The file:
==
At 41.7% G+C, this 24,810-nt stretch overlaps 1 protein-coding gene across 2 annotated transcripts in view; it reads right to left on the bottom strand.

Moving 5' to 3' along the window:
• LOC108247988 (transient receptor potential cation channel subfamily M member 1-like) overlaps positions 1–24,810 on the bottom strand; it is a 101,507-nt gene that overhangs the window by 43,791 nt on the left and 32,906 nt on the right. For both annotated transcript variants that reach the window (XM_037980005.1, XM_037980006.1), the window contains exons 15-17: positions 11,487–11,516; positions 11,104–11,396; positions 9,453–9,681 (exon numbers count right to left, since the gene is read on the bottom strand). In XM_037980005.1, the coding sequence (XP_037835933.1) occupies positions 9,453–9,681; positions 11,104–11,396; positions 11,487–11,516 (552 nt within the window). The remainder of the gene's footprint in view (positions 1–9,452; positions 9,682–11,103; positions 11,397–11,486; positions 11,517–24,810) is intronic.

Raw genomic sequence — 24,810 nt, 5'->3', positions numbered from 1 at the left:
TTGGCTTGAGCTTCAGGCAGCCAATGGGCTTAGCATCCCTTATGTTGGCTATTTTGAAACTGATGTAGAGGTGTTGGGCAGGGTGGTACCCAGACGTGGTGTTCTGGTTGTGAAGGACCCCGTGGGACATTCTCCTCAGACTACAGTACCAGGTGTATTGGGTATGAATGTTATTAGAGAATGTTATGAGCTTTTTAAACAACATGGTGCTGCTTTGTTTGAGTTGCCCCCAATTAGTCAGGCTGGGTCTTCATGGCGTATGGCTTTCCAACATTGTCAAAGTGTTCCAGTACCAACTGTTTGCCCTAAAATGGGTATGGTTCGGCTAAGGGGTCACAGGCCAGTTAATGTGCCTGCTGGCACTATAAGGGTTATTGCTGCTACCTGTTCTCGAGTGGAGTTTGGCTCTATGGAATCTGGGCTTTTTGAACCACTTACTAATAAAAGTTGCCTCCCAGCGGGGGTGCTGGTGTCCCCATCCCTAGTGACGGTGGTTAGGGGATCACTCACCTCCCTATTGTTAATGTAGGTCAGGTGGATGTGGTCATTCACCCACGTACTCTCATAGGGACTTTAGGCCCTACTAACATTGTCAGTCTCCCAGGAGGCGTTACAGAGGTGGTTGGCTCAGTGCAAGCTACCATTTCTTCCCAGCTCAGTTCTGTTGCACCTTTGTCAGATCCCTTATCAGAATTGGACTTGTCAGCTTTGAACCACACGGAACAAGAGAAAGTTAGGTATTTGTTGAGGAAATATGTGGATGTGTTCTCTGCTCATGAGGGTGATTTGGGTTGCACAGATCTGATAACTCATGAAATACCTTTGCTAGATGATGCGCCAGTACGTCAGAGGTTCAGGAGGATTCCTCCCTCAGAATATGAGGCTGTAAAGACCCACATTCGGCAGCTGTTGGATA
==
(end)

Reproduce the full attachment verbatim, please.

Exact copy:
At 41.7% G+C, this 24,810-nt stretch overlaps 1 protein-coding gene across 2 annotated transcripts in view; it reads right to left on the bottom strand.

Moving 5' to 3' along the window:
• LOC108247988 (transient receptor potential cation channel subfamily M member 1-like) overlaps positions 1–24,810 on the bottom strand; it is a 101,507-nt gene that overhangs the window by 43,791 nt on the left and 32,906 nt on the right. For both annotated transcript variants that reach the window (XM_037980005.1, XM_037980006.1), the window contains exons 15-17: positions 11,487–11,516; positions 11,104–11,396; positions 9,453–9,681 (exon numbers count right to left, since the gene is read on the bottom strand). In XM_037980005.1, the coding sequence (XP_037835933.1) occupies positions 9,453–9,681; positions 11,104–11,396; positions 11,487–11,516 (552 nt within the window). The remainder of the gene's footprint in view (positions 1–9,452; positions 9,682–11,103; positions 11,397–11,486; positions 11,517–24,810) is intronic.

Raw genomic sequence — 24,810 nt, 5'->3', positions numbered from 1 at the left:
TTGGCTTGAGCTTCAGGCAGCCAATGGGCTTAGCATCCCTTATGTTGGCTATTTTGAAACTGATGTAGAGGTGTTGGGCAGGGTGGTACCCAGACGTGGTGTTCTGGTTGTGAAGGACCCCGTGGGACATTCTCCTCAGACTACAGTACCAGGTGTATTGGGTATGAATGTTATTAGAGAATGTTATGAGCTTTTTAAACAACATGGTGCTGCTTTGTTTGAGTTGCCCCCAATTAGTCAGGCTGGGTCTTCATGGCGTATGGCTTTCCAACATTGTCAAAGTGTTCCAGTACCAACTGTTTGCCCTAAAATGGGTATGGTTCGGCTAAGGGGTCACAGGCCAGTTAATGTGCCTGCTGGCACTATAAGGGTTATTGCTGCTACCTGTTCTCGAGTGGAGTTTGGCTCTATGGAATCTGGGCTTTTTGAACCACTTACTAATAAAAGTTGCCTCCCAGCGGGGGTGCTGGTGTCCCCATCCCTAGTGACGGTGGTTAGGGGATCACTCACCTCCCTATTGTTAATGTAGGTCAGGTGGATGTGGTCATTCACCCACGTACTCTCATAGGGACTTTAGGCCCTACTAACATTGTCAGTCTCCCAGGAGGCGTTACAGAGGTGGTTGGCTCAGTGCAAGCTACCATTTCTTCCCAGCTCAGTTCTGTTGCACCTTTGTCAGATCCCTTATCAGAATTGGACTTGTCAGCTTTGAACCACACGGAACAAGAGAAAGTTAGGTATTTGTTGAGGAAATATGTGGATGTGTTCTCTGCTCATGAGGGTGATTTGGGTTGCACAGATCTGATAACTCATGAAATACCTTTGCTAGATGATGCGCCAGTACGTCAGAGGTTCAGGAGGATTCCTCCCTCAGAATATGAGGCTGTAAAGACCCACATTCGGCAGCTGTTGGATA